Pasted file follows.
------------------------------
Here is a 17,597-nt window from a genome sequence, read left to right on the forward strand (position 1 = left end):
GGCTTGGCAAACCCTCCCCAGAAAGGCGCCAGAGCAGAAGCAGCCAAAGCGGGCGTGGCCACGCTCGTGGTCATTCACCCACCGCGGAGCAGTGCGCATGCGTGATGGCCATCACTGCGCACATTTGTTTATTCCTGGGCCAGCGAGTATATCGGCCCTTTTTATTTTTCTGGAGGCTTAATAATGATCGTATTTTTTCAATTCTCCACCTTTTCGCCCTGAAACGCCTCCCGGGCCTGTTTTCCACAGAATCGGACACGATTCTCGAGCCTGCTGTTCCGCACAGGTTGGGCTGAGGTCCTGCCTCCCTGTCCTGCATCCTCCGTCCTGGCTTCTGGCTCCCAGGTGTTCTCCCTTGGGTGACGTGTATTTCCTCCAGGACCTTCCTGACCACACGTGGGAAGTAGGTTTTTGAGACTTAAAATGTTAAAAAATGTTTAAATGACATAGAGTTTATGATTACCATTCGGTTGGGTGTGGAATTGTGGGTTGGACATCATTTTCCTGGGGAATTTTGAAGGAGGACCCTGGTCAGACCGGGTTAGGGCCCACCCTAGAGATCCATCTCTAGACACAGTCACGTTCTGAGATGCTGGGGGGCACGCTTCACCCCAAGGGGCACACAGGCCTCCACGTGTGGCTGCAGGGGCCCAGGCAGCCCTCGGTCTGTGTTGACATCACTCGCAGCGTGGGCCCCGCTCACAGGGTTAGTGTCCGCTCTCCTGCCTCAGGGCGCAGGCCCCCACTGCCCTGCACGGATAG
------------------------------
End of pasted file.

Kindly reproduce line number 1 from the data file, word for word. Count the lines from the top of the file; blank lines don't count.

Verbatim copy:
Here is a 17,597-nt window from a genome sequence, read left to right on the forward strand (position 1 = left end):